My last blog reported on our Building Extraordinary Coaching Skills webcast where I outlined 6 Steps to Building a Coaching Culture with Exceptional Leaders. During the webcast more than 80% of the over 500 participating sites completed a series of six surveys on the state of coaching and coaching skill development in their organization.
My last post gave the results of three survey questions showing a major coaching shortfall. A tiny fraction of managers were rated as extraordinary coaches. The remaining survey responses shown here explain this coaching gap.
Two of the four “Real Reasons” that get in the way of good coaching discussed in the webcast are “insecure about the true value of one’s own coaching” and “misunderstanding the true nature of good coaching.” The response below clearly shows a big part of the problem: more than 55% of managers are not getting any coaching skill training at all! And another 20% only give skills to select managers. If a manager isn’t being given coaching skills, then it’s easy to say he or she is “too busy” or overtaken by other priorities to provide coaching.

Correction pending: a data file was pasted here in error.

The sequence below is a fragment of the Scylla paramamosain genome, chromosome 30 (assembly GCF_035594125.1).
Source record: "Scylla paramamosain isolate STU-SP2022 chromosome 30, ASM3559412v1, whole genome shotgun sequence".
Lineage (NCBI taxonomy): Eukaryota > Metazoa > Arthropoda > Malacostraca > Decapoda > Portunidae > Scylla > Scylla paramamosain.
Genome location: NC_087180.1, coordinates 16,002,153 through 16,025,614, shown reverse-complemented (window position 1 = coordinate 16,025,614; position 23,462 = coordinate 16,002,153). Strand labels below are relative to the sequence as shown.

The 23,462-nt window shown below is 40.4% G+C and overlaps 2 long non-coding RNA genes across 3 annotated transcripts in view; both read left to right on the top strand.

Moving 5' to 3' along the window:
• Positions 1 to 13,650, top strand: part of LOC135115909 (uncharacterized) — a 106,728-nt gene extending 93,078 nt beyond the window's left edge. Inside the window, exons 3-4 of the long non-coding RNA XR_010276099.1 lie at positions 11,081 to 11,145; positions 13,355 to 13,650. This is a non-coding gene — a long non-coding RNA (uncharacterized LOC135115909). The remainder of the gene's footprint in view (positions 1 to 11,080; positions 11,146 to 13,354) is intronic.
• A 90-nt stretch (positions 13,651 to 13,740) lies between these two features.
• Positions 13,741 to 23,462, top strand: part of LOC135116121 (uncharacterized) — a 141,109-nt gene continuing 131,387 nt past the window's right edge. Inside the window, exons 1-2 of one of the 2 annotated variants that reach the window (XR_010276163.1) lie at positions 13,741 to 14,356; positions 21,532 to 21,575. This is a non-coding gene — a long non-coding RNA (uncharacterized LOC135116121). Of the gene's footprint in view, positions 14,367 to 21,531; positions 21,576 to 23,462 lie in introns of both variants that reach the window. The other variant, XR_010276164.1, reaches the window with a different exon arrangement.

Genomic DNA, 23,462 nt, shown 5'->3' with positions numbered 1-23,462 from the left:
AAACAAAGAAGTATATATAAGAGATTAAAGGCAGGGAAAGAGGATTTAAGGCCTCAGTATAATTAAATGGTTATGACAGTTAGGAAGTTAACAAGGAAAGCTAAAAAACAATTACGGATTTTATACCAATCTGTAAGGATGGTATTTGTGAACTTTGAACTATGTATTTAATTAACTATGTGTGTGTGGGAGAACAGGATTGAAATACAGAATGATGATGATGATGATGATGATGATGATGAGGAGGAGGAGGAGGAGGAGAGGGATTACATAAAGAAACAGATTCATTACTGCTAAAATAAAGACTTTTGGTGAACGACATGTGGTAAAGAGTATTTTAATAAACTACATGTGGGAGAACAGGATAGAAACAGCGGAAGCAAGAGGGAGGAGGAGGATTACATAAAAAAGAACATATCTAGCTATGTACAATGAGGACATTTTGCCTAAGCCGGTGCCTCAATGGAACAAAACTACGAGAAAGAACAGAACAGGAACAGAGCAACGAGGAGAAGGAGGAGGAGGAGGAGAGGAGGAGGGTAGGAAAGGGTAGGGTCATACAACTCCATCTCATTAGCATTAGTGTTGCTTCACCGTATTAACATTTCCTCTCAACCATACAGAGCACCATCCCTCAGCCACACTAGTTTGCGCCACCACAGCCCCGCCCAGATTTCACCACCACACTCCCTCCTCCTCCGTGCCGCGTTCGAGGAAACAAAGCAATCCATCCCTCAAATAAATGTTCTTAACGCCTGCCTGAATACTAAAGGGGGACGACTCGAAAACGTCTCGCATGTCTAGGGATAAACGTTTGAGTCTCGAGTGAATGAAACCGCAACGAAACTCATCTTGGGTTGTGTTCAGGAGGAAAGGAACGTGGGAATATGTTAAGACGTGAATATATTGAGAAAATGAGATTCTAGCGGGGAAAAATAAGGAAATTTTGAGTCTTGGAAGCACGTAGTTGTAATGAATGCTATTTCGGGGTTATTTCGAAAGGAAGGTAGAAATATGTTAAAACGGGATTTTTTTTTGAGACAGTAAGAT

In keeping with the big lack of coaching skill development, nearly 50% of respondents report that coaches — mostly managers — don’t request any feedback on their coaching effectiveness. In the webcast I cited a large telecom company’s study showing that most managers believe they are providing coaching and score themselves high on this vital leadership skill. However, employees state they receive little coaching and score their leaders low. The lack of feedback we see here explains this big coaching gap.
What gets measured gets managed. Our last survey response shows around 60% of organizations talk about coaching but don’t measure it.
You can view the webcast recording on demand at Building Extraordinary Coaching Skills.